“… levels of ‘agreeableness’ are negatively correlated with the earnings of men”
“There are six facets to agreeableness: trust, straightforwardness, compliance, altruism, modesty and tender-mindedness. “
“Women were slightly less likely to get picked for promotion regardless of their personality.”
“Agreeable women weren’t nearly as bad off, earning only 1,100 less.”
This research seems to be anchored in personality trait theory (Costa & McCrae, 1992); and there’s been a lot of theorising around trait theory and leadership over the years. That the facets of agreeableness – trust, straightforwardness, compliance, altruism, modesty and tender-mindedness – might not be considered helpful in some contexts sounds bad.
Why wouldn’t high levels of agreeableness be a good thing? But when it comes to getting things done being agreeable is not always helpful.
For example, scientific advances rarely come to light from agreeing with everyone else. Instead they come from fighting against the current flow of ideas and consensus.
Getting a new business or new business model off the ground requires something different to agreeableness. It requires passion and vision, it calls for team-building and collaboration, it requires dedication and persistence. And, while some of the facets associated with agreeableness are helpful, they alone will not drive the change through to fruition.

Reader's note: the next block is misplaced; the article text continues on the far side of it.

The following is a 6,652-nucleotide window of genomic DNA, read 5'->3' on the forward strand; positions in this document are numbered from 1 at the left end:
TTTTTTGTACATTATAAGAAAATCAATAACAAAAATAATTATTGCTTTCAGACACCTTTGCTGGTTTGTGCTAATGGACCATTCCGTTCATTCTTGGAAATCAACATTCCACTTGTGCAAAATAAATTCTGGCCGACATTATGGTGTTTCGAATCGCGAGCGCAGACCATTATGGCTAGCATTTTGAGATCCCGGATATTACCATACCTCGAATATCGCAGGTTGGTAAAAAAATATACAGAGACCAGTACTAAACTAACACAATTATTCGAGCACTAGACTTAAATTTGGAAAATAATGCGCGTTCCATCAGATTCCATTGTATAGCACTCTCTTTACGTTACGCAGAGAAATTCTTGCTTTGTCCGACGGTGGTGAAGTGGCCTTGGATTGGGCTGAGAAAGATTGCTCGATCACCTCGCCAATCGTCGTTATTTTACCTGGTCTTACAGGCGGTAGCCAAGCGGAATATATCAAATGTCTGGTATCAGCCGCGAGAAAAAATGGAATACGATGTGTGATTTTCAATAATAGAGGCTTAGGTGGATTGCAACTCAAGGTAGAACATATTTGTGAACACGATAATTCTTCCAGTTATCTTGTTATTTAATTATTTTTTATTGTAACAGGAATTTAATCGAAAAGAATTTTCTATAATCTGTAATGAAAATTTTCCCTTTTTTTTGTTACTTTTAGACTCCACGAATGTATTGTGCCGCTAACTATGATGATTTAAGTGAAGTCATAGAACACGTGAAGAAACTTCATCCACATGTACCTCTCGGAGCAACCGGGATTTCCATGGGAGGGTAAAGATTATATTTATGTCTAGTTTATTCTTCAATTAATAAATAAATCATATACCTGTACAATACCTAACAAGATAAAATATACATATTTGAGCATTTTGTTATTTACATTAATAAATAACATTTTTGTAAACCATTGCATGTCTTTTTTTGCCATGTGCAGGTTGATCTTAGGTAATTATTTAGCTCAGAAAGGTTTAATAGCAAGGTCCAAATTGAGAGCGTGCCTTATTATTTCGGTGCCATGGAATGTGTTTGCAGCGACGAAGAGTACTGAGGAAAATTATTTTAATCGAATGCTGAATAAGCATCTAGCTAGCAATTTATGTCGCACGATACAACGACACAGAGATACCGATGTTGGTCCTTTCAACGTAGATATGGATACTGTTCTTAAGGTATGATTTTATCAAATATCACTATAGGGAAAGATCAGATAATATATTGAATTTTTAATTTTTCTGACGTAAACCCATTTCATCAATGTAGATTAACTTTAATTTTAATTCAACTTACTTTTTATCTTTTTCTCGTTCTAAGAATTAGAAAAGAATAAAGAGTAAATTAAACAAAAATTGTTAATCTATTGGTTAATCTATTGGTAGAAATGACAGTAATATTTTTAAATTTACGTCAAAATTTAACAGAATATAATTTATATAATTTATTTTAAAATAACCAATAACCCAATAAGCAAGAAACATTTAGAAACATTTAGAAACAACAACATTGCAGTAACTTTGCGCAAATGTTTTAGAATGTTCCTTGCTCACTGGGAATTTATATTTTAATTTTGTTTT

Think about many of the leaders of history, for example: Steve Jobs, Jack Welch, Margaret Thatcher, Mohandas Gandhi, Mother Theresa, or Winston Churchill. Not one of them was reputed to be easy to get along with. They were each, in their own way, not very agreeable. But, love them or not, they got things done.
But perhaps the agreeable people, who didn’t get promoted, are happier? Where’s the research on that?
However, it is interesting to note that women displaying agreeableness are less badly off than those not displaying it. Thus it seems powerful women remain undervalued, unlike powerful men.